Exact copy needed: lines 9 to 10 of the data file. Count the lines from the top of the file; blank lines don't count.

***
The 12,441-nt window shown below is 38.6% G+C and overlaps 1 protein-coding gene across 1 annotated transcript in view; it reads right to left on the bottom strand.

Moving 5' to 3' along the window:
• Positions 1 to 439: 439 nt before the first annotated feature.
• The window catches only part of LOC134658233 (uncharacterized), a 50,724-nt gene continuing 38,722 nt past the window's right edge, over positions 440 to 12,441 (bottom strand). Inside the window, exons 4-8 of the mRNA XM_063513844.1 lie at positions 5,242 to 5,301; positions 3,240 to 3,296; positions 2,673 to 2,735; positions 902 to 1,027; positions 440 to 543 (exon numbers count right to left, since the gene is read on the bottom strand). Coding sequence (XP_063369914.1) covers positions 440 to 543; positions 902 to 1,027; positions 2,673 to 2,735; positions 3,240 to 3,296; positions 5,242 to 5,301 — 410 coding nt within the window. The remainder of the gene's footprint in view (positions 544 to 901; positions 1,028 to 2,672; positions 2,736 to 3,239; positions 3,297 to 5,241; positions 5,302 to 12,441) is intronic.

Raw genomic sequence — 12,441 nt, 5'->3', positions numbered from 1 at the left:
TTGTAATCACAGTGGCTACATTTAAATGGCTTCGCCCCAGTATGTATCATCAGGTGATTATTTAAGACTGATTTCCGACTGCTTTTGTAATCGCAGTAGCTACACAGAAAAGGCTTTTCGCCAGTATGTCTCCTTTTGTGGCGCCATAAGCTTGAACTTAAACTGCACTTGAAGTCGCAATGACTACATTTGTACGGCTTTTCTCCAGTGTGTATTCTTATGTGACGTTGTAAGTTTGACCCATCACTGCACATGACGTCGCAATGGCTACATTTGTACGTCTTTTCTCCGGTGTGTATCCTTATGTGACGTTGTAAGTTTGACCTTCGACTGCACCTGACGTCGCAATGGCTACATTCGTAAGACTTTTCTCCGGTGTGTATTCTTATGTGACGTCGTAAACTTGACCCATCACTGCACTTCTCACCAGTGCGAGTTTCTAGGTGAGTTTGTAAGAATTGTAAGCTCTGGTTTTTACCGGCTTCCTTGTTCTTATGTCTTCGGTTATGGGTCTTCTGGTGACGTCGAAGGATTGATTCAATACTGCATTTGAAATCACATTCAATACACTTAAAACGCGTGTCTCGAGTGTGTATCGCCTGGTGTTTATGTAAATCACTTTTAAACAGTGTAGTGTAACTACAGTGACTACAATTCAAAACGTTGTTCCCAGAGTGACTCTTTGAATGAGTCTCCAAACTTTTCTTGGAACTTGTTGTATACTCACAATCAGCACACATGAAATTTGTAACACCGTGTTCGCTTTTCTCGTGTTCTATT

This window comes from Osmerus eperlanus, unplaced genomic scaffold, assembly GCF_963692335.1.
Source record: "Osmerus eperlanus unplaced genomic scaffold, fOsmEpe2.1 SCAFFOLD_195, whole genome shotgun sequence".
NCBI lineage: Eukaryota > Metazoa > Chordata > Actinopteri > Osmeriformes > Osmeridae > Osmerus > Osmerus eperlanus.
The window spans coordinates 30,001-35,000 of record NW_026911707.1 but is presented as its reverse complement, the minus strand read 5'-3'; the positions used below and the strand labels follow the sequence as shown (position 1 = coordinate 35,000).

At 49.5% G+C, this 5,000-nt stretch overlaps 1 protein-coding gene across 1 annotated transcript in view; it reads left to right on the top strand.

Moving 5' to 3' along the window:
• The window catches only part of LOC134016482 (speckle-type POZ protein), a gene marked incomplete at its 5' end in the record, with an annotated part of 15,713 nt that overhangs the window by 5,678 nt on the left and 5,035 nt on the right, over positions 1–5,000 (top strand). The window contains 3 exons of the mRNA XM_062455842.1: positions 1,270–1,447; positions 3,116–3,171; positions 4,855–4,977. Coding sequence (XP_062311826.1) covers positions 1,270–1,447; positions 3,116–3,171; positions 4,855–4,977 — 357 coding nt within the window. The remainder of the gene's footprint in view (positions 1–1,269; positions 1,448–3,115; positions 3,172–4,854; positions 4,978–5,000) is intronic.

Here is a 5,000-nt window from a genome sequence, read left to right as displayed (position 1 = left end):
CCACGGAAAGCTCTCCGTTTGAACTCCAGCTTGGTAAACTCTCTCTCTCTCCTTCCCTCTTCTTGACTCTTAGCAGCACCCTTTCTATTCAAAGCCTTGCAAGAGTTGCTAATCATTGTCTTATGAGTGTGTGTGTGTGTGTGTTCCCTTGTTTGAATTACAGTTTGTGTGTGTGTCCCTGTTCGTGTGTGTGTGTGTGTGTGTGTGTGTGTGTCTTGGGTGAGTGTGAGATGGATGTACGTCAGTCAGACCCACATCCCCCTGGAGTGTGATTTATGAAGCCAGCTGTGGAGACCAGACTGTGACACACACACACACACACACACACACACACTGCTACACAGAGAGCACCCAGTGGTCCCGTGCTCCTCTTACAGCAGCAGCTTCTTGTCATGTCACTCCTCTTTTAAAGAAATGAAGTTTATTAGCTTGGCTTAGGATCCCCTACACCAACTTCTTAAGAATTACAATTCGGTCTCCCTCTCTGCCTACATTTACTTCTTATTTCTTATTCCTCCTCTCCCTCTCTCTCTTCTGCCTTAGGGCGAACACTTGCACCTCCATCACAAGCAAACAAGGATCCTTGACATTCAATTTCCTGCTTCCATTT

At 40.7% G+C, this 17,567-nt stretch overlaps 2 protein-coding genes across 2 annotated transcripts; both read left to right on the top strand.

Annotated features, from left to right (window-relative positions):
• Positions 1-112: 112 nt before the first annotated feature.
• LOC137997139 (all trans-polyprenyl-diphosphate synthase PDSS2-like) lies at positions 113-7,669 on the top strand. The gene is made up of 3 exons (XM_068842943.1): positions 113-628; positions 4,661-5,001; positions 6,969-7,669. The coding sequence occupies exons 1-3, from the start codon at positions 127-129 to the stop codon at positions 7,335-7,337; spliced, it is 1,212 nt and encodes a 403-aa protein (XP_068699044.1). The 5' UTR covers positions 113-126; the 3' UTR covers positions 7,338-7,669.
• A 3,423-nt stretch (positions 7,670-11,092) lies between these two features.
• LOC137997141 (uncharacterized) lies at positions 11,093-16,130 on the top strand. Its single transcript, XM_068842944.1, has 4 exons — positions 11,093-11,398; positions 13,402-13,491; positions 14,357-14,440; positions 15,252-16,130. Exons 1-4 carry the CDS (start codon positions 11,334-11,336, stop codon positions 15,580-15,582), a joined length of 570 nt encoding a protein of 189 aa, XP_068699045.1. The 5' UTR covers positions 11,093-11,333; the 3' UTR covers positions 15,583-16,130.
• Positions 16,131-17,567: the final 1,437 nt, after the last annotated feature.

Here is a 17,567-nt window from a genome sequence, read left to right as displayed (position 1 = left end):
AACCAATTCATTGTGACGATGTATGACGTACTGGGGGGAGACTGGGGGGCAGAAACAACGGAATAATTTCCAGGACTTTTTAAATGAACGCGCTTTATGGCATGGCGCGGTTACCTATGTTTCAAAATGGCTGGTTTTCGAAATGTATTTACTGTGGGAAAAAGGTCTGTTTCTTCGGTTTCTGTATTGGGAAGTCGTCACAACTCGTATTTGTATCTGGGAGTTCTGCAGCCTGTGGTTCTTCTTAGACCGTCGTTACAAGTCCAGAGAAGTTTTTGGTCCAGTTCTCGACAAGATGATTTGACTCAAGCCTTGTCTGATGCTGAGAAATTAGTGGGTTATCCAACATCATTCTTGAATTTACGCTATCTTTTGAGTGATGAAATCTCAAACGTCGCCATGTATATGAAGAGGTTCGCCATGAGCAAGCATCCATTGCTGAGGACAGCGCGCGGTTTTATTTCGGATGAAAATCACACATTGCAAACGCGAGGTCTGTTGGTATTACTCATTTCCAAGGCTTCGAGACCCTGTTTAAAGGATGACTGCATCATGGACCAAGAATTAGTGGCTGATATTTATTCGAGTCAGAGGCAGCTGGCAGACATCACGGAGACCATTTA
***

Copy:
NCBI lineage: Eukaryota > Metazoa > Chordata > Actinopteri > Osmeriformes > Osmeridae > Osmerus > Osmerus eperlanus.
The window spans coordinates 30,001-35,000 of record NW_026911707.1 but is presented as its reverse complement, the minus strand read 5'-3'; the positions used below and the strand labels follow the sequence as shown (position 1 = coordinate 35,000).